Mr Kimemia said reports from officers on the ground were that Mr Njuguna had been arguing about money with two other men. Mungiki has been accused of waging a campaign of bloodshed and extortion, including the massacre of dozens of villagers in Mathira in April. Mr Njenga was tried and set free over those killings.

A UN investigator said police had formed a death squad to eliminate alleged gang members. But there have also been reports of internal wrangling and gangland killings within the criminal sect.

On Thursday, Mr Paul Muite, one of the lawyers who defended Mr Njenga, said that Mr Njuguna on Friday expressed fears for his life, allegedly after being approached by members of the Kwekwe Squad, a police squad established to deal with the Mungiki.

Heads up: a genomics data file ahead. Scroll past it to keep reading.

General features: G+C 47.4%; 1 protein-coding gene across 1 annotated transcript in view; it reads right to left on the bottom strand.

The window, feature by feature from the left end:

The government announced that the squad was disbanded earlier in the year. Mr Muite said that Mr Njuguna informed partygoers at the home of Mr Njenga that they would kill Mr Njenga in a month, then spread propaganda that he had been killed by sect members, unhappy with his conversion to Christianity. It was not possible to corroborate Mr Muite’s claims.

Mr Muite said the killing, during a visit by ICC prosecutor Louis Moreno-Ocampo, was “striking”. “It is an extra-judicial killing ,” said Mr Muite. Mr Njuguna’s body was taken to Kamukunji police station where an officer said in Kiswahili; “This is the guy who has been disturbing us.” The body was later transferred to City Mortuary.

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MKU STAGES A MASSIVE GRADUATION CEREMONY TO REMEMBER

Posted by Administrator on November 5, 2009

Mount Kenya University in Thika

Mount Kenya University in Thika

THE sweltering sun rays threw an endless glare at the site of the ceremony, but the huge crowd-the biggest ever witnessed in Kenya in recent times, was determined to remain in attendance without any strand of their hair being shaken.